The archive can show that the book also had letters of rejections from some publishers that weren’t ready to publish it for various reasons, or the issue of trying to get an agent, you know? That is interesting to people as well, in terms of the life of a writer. It gives an insight into a writer’s career from when you are starting off: trying to get an agent and a publisher, trying to get on the radio (a lot of my early work was on the radio, the short stories). That’s also quite an important part of an archive.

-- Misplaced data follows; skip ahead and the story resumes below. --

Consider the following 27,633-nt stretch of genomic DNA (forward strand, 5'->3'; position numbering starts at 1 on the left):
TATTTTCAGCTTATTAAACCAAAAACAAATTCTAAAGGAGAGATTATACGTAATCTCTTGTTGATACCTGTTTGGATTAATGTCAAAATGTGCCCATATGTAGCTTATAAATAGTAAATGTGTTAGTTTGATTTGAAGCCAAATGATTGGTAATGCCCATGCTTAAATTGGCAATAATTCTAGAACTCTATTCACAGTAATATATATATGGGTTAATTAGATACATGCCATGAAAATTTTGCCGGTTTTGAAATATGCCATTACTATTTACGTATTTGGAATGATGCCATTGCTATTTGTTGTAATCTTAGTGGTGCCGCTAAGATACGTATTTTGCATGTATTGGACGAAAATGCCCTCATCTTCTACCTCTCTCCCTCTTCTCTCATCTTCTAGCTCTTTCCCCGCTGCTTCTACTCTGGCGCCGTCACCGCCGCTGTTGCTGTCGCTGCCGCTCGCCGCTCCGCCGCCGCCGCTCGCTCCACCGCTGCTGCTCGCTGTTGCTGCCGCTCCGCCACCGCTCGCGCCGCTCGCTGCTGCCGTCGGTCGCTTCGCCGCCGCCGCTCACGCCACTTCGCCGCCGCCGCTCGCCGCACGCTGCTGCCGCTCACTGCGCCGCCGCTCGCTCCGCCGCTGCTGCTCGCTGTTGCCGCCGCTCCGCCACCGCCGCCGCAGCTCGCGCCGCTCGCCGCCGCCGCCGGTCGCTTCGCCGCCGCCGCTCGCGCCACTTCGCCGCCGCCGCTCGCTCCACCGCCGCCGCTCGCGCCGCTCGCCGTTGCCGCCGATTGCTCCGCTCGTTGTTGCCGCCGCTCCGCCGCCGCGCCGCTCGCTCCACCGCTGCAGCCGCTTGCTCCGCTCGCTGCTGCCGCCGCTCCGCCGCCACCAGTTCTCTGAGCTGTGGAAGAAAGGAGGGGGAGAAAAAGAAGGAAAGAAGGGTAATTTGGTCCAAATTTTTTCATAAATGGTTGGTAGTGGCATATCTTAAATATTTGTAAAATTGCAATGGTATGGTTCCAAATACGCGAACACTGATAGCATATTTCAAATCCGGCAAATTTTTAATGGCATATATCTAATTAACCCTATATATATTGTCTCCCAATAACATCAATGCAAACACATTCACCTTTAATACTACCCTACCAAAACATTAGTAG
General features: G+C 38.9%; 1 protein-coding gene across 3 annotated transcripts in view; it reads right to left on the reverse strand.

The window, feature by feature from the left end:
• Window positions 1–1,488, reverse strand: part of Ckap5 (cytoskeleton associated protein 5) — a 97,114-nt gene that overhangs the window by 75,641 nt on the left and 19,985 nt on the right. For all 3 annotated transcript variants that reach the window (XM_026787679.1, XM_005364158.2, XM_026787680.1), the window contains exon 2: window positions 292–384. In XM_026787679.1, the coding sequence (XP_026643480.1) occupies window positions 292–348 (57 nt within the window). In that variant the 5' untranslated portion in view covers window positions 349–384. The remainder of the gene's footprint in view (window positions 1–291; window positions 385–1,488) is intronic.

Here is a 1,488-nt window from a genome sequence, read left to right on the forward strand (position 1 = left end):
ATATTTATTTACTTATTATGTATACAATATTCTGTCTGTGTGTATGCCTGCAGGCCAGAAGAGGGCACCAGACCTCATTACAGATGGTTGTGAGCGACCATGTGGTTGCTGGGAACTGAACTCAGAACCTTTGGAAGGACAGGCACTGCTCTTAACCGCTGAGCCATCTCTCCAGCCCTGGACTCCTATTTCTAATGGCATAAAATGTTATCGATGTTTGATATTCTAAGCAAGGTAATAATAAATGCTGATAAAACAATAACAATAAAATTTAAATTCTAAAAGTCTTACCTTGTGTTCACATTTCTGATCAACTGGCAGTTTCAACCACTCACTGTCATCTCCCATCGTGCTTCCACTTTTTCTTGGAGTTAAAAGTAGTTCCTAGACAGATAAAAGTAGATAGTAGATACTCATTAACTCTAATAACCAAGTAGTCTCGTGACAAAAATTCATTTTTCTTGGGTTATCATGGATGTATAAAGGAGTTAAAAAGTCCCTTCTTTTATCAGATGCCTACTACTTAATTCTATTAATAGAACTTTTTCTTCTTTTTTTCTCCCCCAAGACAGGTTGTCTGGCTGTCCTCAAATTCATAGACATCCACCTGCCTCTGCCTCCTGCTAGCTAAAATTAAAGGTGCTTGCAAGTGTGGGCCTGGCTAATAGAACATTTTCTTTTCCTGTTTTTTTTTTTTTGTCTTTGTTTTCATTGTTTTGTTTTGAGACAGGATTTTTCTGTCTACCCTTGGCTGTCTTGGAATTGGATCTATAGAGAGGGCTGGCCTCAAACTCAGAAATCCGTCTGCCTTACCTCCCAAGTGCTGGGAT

The Witchbroom Archives offer an exciting opportunity for students and researchers of Caribbean literature. Dr. Geraldine Skeete, lecturer at the University of the West Indies, and scholar of Scott’s fiction, delivered the featured address at the Archives’ handover ceremony and highlighted Witchbroom’s continued relevance today, both in terms of its literary role and influence as well as its resonance historically, socially and politically, particularly in Trinidad and Tobago: